Have people accepted the old, not to mention ridiculous, adage that “Your freedom ends where mine begins”? Which assumes that freedom, of course, has a beginning and an end. It will be interesting to see which direction organizers and the participants in the strikes head. This could be a formula for very confrontational situations that have the possibility to spread and resonate. It also has the likelihood of becoming simple protests that lack ability to spread and to become exhausted by liberals and bureaucrats, in which case it is not hard to imagine those who fancy themselves revolutionaries throwing their hands up and becoming frustrated at the failure of something they put so much faith into. The next few years will be telling in regards to the personal integrity among students and workers. It has two outcomes, one is continued submissiveness to anyone who claims authority, and the other is revolutionary activity that seeks its own freedom and ends. www.occupyca.wordpress.com www.7daywknd.blogspot.com www.occupycentralvalley.blogspot.com www.indybay.org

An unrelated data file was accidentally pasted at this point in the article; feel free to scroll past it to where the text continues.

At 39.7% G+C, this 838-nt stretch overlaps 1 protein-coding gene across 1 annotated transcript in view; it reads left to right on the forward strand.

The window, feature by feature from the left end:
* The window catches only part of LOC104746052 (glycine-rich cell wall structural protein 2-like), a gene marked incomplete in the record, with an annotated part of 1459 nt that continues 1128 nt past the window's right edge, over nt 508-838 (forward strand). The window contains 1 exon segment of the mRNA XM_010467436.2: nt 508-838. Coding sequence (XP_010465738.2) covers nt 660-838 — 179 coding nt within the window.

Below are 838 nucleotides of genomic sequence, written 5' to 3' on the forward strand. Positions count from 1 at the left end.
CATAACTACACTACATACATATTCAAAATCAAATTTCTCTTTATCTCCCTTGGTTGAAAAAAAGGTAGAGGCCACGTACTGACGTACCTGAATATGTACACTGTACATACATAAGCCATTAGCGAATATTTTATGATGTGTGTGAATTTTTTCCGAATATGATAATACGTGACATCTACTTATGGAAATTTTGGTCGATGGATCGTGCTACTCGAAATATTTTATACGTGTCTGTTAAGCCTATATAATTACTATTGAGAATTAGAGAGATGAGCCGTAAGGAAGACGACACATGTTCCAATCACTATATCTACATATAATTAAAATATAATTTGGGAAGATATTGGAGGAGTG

Of course, from my point of view, the strikes must go farther. It is not enough to merely seek negotiation or demands from the state. Humans must make their strike impact every facet of life, the strikes must become generalized and more open. Capitalism is the enemy, it must be attacked. It is my belief that people can live in ways that do not require them to use one another as stepping stools to boost themselves up social ladders. Of course doubts can be had, and they should be, but if every doubtful situation was met with inaction I am quite sure our lives would become much more boring than they are now. Student strikers have hung banners that read “Demand the impossible!” I am obliged to agree. If seemingly impossible demands were never made then how could progress be made? Is it just that people are too afraid to really want something?